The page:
Guest Post: Process and Sound
Process and Sound
By: Robert P. Ottone
I’ve always been the kind of writer who needs to be in a particular frame of mind when writing. My most creative times are my mornings, post-shower, post-breakfast and in the evenings, around dinner time. That said, to help get into this frame of mind, I like to assemble my own take on the concept of a “mood board” if you will.
Webster’s defines a mood board as “a board used by designers on which samples of various colors and textures are mounted to help in deciding which elements complement each other.”
Fair enough, but I’ll leave visual representations to the folks on Pinterest. For me, creating a “mood board” has more to do with an auditory connection than it does to a visual one. Creating a soundscape of tunes that propel sequences and narrative beats forward has always helped my writing. Back in the days of cassette tapes, I used to put together “soundtracks” to my works, all music that had to do with either the theme, the characters, scenes I had planned or whatever else that I was “feeling” at the time.
I did this with my first collection of short stories, People: A Horror Anthology About Love, Loss, Life & Things That Go Bump in the Night, and I did it again for my new book, Her Infernal Name & Other Nightmares. The songs provide the connective tissue to serve as links between the written word and the mindset I was working with in crafting each tale.
For example, I reference Grimes’ song “Oblivion” in the collection’s title novella, Her Infernal Name, knowing that while the song’s message has to do with the singer’s personal experience of being attacked, in my story, it connected to the very real insecurities that one of the lead characters felt, that allowed her open to a monumental and supernatural change. I felt that song provided a skeleton to build the meat and muscle around, and I’m particularly proud of that novella and its overall dark message centered around the economic concerns of an entire generation.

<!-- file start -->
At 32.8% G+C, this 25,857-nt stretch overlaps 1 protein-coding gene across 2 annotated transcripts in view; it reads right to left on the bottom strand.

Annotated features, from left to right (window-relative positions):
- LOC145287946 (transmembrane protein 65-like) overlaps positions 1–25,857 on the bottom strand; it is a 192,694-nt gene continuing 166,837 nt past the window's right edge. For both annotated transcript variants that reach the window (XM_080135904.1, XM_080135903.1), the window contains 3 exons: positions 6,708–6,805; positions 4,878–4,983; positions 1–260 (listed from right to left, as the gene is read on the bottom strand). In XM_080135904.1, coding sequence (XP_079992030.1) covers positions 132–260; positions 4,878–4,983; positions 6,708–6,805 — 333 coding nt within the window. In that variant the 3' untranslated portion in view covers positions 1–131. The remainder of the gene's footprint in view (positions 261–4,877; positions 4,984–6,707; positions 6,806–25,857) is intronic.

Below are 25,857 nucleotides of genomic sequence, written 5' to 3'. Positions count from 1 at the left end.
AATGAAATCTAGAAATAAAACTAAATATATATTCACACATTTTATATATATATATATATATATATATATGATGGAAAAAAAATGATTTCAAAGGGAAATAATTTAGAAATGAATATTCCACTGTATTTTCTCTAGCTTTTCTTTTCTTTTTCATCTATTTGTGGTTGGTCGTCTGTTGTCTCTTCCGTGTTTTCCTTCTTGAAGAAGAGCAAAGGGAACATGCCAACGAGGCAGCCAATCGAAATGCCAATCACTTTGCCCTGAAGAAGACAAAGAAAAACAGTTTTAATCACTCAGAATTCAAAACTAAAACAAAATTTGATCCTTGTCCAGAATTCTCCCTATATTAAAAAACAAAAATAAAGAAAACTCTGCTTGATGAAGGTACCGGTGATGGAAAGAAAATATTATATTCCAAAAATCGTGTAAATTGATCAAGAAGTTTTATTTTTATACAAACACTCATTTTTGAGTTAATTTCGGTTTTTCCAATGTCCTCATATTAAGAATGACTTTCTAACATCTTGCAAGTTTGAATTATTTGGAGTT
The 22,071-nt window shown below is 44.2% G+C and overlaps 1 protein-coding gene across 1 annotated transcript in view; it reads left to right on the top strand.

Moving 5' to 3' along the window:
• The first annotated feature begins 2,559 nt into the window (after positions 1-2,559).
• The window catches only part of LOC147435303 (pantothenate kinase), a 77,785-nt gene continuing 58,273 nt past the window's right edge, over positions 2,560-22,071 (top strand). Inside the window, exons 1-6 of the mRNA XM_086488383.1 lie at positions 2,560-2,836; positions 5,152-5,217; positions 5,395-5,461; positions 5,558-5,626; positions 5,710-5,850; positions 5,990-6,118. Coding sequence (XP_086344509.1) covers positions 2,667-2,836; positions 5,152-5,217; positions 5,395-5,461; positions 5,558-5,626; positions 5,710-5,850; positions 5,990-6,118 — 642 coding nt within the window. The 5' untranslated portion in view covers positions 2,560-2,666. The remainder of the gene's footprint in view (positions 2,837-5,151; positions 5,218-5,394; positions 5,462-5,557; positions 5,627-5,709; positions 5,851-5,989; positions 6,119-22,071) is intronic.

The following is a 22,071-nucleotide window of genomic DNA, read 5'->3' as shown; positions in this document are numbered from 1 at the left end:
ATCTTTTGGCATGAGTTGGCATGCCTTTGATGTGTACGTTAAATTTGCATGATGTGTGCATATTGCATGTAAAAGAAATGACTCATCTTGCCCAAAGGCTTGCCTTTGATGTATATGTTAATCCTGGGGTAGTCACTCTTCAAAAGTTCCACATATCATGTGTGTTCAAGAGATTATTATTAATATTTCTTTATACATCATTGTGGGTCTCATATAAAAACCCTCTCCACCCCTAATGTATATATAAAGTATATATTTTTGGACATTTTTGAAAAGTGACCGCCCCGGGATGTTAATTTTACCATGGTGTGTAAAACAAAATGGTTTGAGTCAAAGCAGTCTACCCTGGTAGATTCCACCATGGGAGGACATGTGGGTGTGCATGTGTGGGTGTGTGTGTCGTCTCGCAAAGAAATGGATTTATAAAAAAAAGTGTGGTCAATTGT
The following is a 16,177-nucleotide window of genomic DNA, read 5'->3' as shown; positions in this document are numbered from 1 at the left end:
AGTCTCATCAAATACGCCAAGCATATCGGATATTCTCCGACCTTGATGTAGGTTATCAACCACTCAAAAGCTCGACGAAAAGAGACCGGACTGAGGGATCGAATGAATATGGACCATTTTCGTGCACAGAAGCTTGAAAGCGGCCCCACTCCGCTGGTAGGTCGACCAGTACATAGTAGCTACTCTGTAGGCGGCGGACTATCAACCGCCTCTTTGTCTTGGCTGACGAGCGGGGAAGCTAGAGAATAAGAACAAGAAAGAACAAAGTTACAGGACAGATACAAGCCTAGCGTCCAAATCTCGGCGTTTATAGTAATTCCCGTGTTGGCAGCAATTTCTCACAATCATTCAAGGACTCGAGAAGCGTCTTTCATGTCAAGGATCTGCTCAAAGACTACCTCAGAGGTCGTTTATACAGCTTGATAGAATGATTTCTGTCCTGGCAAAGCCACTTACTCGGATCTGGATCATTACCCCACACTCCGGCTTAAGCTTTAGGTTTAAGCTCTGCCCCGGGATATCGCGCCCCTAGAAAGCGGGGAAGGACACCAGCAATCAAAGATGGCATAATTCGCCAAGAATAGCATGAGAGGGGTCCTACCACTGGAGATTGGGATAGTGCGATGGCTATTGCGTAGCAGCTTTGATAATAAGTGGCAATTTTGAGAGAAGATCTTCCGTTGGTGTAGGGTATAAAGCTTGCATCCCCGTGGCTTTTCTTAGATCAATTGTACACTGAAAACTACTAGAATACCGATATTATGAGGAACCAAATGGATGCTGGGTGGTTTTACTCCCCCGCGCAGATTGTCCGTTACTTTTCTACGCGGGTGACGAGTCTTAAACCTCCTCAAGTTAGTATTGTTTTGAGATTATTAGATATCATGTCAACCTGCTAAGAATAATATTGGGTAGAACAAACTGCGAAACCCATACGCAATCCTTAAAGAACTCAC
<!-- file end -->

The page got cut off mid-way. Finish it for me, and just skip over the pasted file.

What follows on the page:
Nothing excites me more than hearing a song that gets my creative juices flowing. Often, they come from an eclectic mix of sources, from 1983 Italian disco-pop tracks to Fleetwood Mac to the band Tanlines. Sometimes a song will provide such a deep sense of mood and atmosphere that I’ll be able to build an entire world, visualizing and creating every nook and cranny.
In my last collection, People, the prevailing theme of grief resulted in the soundtrack featuring songs that one might not immediately think of in terms of “horror,” but to me, resonated more with human experience. It was through the interpretation of those experiences, with grief and other emotions, that the playlist I built included songs by an eclectic group of artists whose work lent power to the very real emotions I was trying to explore.
The soulful guitar plucks of a song by Mac DeMarco or The National helped me find the emotional connection between two damaged people falling in love after each experiencing a personal loss.